Law360 (June 3, 2020, 10:38 PM EDT) -- A trio of Texas judges said Wednesday they're worried about how jury trials will recover from the coronavirus pandemic, citing concerns from the effect on the overall jury pool to how face masks will impact a fundamental task of courts and trial attorneys — assessing juror and witness credibility.
During a webinar hosted by the Houston Bar Association, three Harris County judges — Kristen Hawkins of the 11th District Court, Rabeea Collier of the 113th District Court, and Robert Schaffer of the 152nd District Court — said they anticipate troubling knock-on effects as courts begin looking to resume full-blown jury trials following a lengthy pause due to the pandemic.
The judges are worried that certain segments of jurors will feel unsafe or will be unable to come to court, erasing slices of the jury pool and bringing into question whether juries will be true reflections of parties' "peers."
"We're very concerned about that," Judge Hawkins said. "This pandemic has hit different populations very differently and dramatically."
"We want to make sure that our jury panels are representative of our community, because that's how we believe that people get a jury of their peers and get a fair trial," she said.
COVID-19 appears to disproportionately harm ethnic minorities, among others, according to data from the Centers for Disease Control and Prevention. And workers stuck at home with children may not have the option of stepping away for jury duty.
"I know the governor has loosened up the restrictions on child care, day care, but those are still concerns," and those questions should be asked during voir dire, Judge Collier said.
The judges also said they foresee that now-ubiquitous face masks will hamper a key trial function: gauging the credibility of courtroom participants.
"We've been talking about face masks and face coverings, and the ability for lawyers to gauge the facial expressions of the panel," Judge Collier said. A solution could be using transparent face shields instead, so the "nonverbal communication that we so heavily rely on" can come through during trial, the judge said.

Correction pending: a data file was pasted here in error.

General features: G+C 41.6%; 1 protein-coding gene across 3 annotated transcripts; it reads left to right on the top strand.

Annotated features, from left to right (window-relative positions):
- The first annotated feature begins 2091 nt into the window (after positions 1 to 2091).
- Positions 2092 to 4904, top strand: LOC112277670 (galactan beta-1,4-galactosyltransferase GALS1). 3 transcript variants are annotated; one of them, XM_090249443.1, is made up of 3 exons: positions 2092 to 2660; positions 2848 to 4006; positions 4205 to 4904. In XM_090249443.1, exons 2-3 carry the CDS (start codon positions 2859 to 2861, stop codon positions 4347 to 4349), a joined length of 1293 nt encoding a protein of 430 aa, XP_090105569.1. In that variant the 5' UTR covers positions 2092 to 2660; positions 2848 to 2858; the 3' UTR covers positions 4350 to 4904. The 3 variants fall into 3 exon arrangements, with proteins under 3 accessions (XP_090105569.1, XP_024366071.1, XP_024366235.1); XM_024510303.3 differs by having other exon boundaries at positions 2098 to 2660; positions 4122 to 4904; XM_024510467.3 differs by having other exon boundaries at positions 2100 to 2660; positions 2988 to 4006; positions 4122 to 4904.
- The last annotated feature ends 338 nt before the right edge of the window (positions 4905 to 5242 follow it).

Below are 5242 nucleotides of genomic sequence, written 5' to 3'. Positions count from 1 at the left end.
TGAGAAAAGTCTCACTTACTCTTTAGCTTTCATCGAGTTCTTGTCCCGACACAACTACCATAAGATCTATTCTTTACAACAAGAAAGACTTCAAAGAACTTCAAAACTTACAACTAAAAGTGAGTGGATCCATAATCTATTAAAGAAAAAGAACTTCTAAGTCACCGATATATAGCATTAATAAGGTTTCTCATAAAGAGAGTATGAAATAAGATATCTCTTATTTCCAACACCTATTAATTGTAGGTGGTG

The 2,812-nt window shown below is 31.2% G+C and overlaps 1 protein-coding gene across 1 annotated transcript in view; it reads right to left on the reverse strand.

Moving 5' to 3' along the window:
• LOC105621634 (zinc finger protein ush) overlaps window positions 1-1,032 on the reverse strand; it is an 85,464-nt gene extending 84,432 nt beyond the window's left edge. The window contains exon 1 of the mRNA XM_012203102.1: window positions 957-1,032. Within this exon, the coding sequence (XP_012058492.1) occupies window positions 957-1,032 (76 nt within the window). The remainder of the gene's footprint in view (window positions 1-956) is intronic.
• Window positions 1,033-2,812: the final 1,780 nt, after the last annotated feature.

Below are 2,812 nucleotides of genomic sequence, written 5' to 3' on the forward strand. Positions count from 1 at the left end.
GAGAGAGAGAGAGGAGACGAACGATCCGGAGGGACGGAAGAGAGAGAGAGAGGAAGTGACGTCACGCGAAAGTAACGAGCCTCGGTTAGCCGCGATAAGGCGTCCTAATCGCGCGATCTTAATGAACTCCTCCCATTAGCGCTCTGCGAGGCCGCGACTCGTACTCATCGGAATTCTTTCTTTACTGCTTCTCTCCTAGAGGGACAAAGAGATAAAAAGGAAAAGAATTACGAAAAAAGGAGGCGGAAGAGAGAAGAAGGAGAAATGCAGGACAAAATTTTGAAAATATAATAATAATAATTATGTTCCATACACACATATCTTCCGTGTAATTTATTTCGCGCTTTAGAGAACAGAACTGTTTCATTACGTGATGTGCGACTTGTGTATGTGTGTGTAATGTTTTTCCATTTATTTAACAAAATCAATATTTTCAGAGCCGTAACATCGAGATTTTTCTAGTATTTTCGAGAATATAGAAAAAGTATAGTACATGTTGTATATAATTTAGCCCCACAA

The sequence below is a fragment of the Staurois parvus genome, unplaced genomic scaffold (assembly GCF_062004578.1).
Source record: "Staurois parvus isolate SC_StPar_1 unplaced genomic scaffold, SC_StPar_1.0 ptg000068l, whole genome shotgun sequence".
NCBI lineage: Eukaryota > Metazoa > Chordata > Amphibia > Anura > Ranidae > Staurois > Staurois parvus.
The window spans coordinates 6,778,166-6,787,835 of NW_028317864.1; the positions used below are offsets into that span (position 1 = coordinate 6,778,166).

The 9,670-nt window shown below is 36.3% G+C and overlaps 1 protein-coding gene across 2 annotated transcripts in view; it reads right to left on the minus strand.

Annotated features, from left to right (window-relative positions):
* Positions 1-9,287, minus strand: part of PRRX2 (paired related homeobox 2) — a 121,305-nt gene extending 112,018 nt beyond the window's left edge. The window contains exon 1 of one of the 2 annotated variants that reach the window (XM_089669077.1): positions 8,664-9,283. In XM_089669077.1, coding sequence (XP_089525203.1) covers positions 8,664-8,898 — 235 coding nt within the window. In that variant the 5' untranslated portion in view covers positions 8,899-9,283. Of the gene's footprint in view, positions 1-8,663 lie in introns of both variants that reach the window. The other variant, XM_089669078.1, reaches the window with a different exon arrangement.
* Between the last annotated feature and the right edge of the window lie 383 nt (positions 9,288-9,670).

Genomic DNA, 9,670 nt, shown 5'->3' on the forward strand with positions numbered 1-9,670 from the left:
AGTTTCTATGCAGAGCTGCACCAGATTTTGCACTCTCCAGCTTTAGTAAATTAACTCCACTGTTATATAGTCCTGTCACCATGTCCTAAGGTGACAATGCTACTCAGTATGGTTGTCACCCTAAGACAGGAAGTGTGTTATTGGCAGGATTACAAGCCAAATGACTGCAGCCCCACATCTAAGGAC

Judge Schaffer agreed, saying, "You've got to be able to see what the facial expressions are of the folks that are testifying, the folks that are being interviewed during the voir dire process."
Many courtrooms are also building plexiglass walls to section the courtroom into smaller zones of shared breathing space, the judges said.
In Judge Hawkins' building, "the court reporter is going to be behind plexiglass, the witness is going to be behind plexiglass, the clerks, the bailiffs are going to be behind plexiglass," she said.
Voir dire will also cause problems simply in terms of a huge group of people having to be in one place at one time. Courts can't accommodate the social distancing required there, and the judges spoke of the need to find new places to bring large groups for voir dire.
Judge Hawkins said her court is looking at Houston's NRG Arena as a possible site.
Among the major challenges is deciding when to start holding trials again. The judges on the county's COVID-19 task force, which is led by Judges Collier and Hawkins, surveyed 3,100 Harris County lawyers and found that 75% of them are in favor of face coverings for lawyers. Most also said they are not comfortable having trials resume until the fall.
Judge Hawkins said the wheels are expected to slowly begin turning again in July, when there are plans for a grand jury to be impaneled. A test trial or two could also take place that month, she said. Criminal trials could tentatively start again in August, but proceedings will likely not get into full swing until September at the earliest, she said — although there is talk of holding off on civil trials for a few months after that, in acknowledgment that criminal trials are a more pressing need.
In the meantime, the judges are thinking hard about the higher vocational commitments of their chosen profession, and the importance of resuming and resuming safely is weighing on them, Judge Collier said.
"There are so many people in our communities that are hurt economically, spiritually, physically," she said. "This is really an opportunity for each of us to rise to the occasion. We will do everything in our power to continue the justice system."
--Editing by Aaron Pelc.
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